UNITED STATES SECURITIES AND EXCHANGE COMMISSION
LITIGATION RELEASE NO. 16426 / February 4, 2000
SECURITIES AND EXCHANGE COMMISSION v. MICHAEL D. JENKINS, ET AL.
The Securities and Exchange Commission announced that on January 27, 2000, the Honorable Sam A. Lindsay, United States District Court for the Northern District of Texas, entered final judgments of permanent injunction against defendants Michael D. Jenkins and Michael L. Kinney. The judgments permanently enjoined both defendants from violating Sections 5(a), 5(c) and 17(a) of the Securities Act of 1933, and Section 10(b) of the Securities Exchange Act of 1934 ("Exchange Act") and Rule 10b-5, thereunder. Kinney was also enjoined from violating Section 15(a) of the Exchange Act. The Court did not not order Jenkins to pay disgorgement based on an existing restitution order in a related criminal case. Defendant Kinney was ordered to pay disgorgement in the amount of $7,800, however payment of disgorgement was waived based upon Kinney's sworn showing of inability to pay. Moreover, the Court did not order either defendant to pay a civil penalty because of his demonstrated inability to pay. Jenkins and Kinney consented to the entry of the judgments.
The Complaint, which was filed by the Commission on August 11, 1998, alleged that between 1992 and 1996, Jenkins' privately-held company offered and sold securities in the form of promissory notes, raising approximately $4.5 million from at least 150 investors in fifteen states. The majority of the funds raised were for the stated purpose of developing a Missouri sand-mine that never became operational. The complaint alleged that Jenkins defrauded investors by failing to disclose material facts about the ownership of the sand-mine and by misappropriating approximately $1.5 million of investor funds. In August 1999, Jenkins pleaded guilty to one count of securities fraud based on the activities alleged in the Commission's Complaint. U.S. v. Michael D. Jenkins, CR 3:98-177-G, USDC NDTX. Pursuant to his plea, Jenkins was sentenced to a 27 month federal prison term followed by a three year period of supervised release. Jenkins was further ordered to pay approximately $1.5 million in restitution to his investors.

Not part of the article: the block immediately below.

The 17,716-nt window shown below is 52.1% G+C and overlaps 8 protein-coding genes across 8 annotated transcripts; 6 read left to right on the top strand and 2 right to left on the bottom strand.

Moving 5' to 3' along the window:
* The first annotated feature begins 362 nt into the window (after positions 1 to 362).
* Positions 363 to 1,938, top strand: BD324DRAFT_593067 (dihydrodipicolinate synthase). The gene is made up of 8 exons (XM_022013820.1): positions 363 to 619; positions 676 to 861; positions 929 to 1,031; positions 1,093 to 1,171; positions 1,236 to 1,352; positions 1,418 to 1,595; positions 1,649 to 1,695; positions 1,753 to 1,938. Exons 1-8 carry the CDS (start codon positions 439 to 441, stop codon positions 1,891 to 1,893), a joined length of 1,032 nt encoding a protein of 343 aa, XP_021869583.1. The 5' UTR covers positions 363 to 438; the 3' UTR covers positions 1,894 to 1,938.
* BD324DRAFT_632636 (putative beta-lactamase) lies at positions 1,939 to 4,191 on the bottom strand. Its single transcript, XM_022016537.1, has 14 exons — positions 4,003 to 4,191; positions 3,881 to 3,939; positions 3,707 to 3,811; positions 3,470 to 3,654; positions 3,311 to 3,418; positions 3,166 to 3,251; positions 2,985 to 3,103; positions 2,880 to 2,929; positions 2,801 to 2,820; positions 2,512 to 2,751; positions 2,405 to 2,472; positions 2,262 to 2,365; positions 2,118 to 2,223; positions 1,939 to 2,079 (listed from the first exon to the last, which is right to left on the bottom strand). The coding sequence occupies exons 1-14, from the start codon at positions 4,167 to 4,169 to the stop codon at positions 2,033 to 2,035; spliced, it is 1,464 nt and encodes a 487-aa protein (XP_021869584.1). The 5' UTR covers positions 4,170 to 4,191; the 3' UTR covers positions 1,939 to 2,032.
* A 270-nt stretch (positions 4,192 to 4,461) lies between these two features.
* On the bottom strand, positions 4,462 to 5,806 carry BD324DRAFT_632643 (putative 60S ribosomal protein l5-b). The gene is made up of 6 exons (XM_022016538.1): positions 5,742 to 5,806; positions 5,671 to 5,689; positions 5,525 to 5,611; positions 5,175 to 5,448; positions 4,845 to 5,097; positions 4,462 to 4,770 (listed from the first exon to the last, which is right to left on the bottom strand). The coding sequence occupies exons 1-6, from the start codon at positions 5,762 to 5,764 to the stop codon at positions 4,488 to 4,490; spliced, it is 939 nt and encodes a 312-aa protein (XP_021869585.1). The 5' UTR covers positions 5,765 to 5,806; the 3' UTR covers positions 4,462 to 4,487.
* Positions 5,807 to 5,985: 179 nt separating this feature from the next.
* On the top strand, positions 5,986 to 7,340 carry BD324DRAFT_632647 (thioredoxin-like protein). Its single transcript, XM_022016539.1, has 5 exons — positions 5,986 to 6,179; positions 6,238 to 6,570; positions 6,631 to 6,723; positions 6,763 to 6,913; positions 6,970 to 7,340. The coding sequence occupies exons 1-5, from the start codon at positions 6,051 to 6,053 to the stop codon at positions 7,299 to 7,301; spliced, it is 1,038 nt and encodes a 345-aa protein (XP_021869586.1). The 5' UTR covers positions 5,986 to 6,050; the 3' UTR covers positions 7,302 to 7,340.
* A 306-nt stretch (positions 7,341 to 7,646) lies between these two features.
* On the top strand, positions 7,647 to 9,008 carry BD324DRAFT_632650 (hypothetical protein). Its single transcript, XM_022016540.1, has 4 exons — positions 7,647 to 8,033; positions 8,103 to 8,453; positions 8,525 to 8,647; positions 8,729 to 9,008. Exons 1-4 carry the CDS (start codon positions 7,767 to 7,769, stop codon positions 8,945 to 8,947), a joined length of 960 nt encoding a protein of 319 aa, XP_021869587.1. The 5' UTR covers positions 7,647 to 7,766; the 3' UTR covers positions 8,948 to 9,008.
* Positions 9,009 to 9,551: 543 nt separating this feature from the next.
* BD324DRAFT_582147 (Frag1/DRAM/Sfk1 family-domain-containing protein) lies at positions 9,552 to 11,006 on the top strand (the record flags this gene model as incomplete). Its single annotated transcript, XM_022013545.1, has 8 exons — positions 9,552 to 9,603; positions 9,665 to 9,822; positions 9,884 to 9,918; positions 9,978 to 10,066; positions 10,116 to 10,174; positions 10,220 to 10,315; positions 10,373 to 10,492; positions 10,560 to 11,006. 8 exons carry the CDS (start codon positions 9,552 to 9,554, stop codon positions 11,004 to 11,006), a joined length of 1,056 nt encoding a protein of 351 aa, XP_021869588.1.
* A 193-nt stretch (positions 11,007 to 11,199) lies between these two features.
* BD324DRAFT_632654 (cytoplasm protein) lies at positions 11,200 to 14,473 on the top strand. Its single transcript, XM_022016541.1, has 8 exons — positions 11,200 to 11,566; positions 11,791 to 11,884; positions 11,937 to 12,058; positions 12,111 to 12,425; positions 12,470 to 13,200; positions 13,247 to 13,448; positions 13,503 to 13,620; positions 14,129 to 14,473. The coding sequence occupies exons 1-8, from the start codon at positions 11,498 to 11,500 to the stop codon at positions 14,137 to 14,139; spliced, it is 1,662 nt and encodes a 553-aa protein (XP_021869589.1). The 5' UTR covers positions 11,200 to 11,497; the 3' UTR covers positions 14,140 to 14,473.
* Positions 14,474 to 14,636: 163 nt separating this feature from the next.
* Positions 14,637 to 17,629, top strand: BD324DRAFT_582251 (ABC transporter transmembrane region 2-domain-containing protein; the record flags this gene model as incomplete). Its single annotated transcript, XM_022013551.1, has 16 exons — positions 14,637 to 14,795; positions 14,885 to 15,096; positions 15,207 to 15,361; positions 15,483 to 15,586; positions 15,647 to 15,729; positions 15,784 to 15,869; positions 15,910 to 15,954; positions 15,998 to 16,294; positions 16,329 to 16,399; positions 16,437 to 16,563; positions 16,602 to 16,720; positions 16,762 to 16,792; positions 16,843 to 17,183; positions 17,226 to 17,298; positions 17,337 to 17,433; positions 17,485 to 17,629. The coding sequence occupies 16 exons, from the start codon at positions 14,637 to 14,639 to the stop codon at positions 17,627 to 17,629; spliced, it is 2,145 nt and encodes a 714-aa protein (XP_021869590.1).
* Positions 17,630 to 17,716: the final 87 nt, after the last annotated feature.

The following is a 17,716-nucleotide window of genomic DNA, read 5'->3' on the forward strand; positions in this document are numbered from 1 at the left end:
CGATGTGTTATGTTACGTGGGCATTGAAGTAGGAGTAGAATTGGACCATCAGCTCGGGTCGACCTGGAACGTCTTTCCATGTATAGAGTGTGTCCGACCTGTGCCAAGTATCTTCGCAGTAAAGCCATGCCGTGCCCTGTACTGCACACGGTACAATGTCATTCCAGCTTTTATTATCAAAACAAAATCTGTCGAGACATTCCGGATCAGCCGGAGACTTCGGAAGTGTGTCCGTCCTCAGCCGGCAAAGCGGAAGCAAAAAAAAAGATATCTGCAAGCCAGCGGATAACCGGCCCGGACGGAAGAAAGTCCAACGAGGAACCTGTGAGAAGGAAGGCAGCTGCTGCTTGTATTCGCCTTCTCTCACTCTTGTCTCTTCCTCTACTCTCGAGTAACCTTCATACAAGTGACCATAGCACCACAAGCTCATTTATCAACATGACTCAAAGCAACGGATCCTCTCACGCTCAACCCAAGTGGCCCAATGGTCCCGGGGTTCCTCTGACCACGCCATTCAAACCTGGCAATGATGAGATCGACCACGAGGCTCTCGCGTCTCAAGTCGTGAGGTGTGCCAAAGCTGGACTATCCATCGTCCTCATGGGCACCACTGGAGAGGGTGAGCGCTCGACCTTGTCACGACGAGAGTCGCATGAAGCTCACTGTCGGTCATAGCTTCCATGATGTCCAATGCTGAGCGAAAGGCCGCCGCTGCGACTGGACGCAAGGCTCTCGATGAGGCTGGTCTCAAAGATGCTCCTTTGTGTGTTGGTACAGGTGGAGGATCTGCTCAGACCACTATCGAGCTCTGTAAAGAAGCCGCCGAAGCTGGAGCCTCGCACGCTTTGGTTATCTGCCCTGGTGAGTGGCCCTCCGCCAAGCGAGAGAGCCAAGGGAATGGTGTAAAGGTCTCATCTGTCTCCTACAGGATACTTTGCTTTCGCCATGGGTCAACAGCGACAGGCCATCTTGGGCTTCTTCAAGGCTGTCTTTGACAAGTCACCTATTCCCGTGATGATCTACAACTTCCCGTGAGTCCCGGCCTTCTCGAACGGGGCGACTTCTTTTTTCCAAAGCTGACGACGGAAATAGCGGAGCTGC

According to the complaint, defendant Kinney along with two other defendants, collectively raised approximately $800,000 in promissory notes issued by Jenkins' company. The Complaint further alleges that in connection with the offer and sale of the notes, Kinney made material misrepresentations and omissions of material fact concerning, among other things, the ownership of the sand mine, the use of investor funds, and the safety of the investment.